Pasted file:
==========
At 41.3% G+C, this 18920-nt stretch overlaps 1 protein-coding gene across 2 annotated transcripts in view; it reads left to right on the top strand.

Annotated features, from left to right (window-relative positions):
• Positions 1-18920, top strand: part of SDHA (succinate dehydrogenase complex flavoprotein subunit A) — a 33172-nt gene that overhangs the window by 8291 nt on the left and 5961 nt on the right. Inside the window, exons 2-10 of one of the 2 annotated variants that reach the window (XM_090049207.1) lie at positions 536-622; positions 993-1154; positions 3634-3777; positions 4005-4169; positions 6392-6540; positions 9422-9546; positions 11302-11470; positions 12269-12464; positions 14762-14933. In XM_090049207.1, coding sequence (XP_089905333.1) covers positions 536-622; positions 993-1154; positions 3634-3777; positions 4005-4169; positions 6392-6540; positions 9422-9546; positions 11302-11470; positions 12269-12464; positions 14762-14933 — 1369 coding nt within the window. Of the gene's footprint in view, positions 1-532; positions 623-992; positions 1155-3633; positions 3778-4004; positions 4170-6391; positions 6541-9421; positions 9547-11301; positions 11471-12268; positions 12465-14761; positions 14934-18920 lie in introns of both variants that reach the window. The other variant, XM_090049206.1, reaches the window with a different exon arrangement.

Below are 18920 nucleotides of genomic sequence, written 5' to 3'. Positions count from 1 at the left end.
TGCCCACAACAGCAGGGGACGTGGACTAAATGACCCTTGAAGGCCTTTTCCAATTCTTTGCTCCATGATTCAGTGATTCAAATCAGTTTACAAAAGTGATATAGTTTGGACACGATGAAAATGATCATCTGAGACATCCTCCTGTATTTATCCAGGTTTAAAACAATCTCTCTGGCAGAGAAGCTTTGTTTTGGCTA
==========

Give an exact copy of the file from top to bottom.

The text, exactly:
At 41.3% G+C, this 18920-nt stretch overlaps 1 protein-coding gene across 2 annotated transcripts in view; it reads left to right on the top strand.

Annotated features, from left to right (window-relative positions):
• Positions 1-18920, top strand: part of SDHA (succinate dehydrogenase complex flavoprotein subunit A) — a 33172-nt gene that overhangs the window by 8291 nt on the left and 5961 nt on the right. Inside the window, exons 2-10 of one of the 2 annotated variants that reach the window (XM_090049207.1) lie at positions 536-622; positions 993-1154; positions 3634-3777; positions 4005-4169; positions 6392-6540; positions 9422-9546; positions 11302-11470; positions 12269-12464; positions 14762-14933. In XM_090049207.1, coding sequence (XP_089905333.1) covers positions 536-622; positions 993-1154; positions 3634-3777; positions 4005-4169; positions 6392-6540; positions 9422-9546; positions 11302-11470; positions 12269-12464; positions 14762-14933 — 1369 coding nt within the window. Of the gene's footprint in view, positions 1-532; positions 623-992; positions 1155-3633; positions 3778-4004; positions 4170-6391; positions 6541-9421; positions 9547-11301; positions 11471-12268; positions 12465-14761; positions 14934-18920 lie in introns of both variants that reach the window. The other variant, XM_090049206.1, reaches the window with a different exon arrangement.

Below are 18920 nucleotides of genomic sequence, written 5' to 3'. Positions count from 1 at the left end.
TGCCCACAACAGCAGGGGACGTGGACTAAATGACCCTTGAAGGCCTTTTCCAATTCTTTGCTCCATGATTCAGTGATTCAAATCAGTTTACAAAAGTGATATAGTTTGGACACGATGAAAATGATCATCTGAGACATCCTCCTGTATTTATCCAGGTTTAAAACAATCTCTCTGGCAGAGAAGCTTTGTTTTGGCTA